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seen Aug 25 at 23:19

May
14
comment Converting HeavisideTheta[]s and Sign[]s functions to a single Piecewise[]
Done. Actually it's not a quartic strictly speaking, but while solving the equation in order to find the zeroes, you get a quartic and so you get 4 solutions in the end.
May
14
comment Converting HeavisideTheta[]s and Sign[]s functions to a single Piecewise[]
No, they are not. Some of them are quartic, however it's possibile to find the zeroes of each one analytically.
May
14
comment Is Mathematica really getting this limit wrong?
Thank you very much Daniel. Just one additional question: why is everyone saying that the limit should go unevaluated? Isn't Sign[A] a correct result?
Mar
1
comment Non-linear integral equation
@george2079: it should converge, at least it is eq. 5 in this paper: journals.aps.org/prl/pdf/10.1103/PhysRevLett.74.1633 The authors refer to an unpublished paper for the numerical part, commenting as follows: letting $x=tan(\beta)$, we set up a Gaussian-quadrature grid for $\beta$ and convert the above equations into a matrix form which can be solved iteratively. The logarithmic singularities are treated separately.
Feb
28
comment Non-linear integral equation
I edited the question to include some more details! Thank you for your links!
Jul
4
comment MathLink and a function of a real variable
Thank you! Accepted!
Jul
4
comment MathLink and a function of a real variable
That's what I need, I thought that N[integer] would remain an integer, but this is not the case. If you want to convert your comment into an answer I will accept it. Thank you!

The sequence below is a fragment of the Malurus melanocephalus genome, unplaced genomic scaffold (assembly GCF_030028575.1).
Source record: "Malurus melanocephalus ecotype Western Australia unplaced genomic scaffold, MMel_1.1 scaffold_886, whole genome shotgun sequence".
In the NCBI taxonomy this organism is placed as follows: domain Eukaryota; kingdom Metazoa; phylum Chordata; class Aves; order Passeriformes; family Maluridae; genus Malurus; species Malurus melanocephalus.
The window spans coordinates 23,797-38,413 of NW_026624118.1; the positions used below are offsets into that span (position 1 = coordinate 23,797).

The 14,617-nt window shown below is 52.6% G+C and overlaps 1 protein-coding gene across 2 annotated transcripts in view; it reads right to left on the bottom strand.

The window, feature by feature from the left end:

Nov
5
comment Interpolating a function of two variables
chris: works like a charm! Too bad it's only a comment and I can't accept it... :-)
May
22
comment Finding ranges of a parameter for which a function is always positive
That's exactly what I was looking for! Thank you!
Apr
17
comment Coulomb potential as a Fourier transform
I can't reproduce the result, if I copy your code and paste it into a new Mathematica workbook I get: -(Sinh[m r]/(4 [Pi] r)) however, this is clearly the way to go! :-) Answer accepted!
Apr
17
comment Coulomb potential as a Fourier transform
I'm fine with the logs, but the EulerGamma is completely unexpected!
Apr
17
comment Coulomb potential as a Fourier transform
@F'x In 2D it fails to evaluate the output with the mass term. In 3D it gets stuck for ages thinking and then gives the input as output (not able to solve it, I suppose). I remember that in 2D the mass is not needed for convergence, so I've tried and the output is: 1/2 (-HeavisideTheta[-x] (2 EulerGamma + Log[-x - I y] + Log[-x + I y]) - HeavisideTheta[x] (2 EulerGamma + Log[x - I y] + Log[x + I y])) while I was expecting: $k \ln(r)$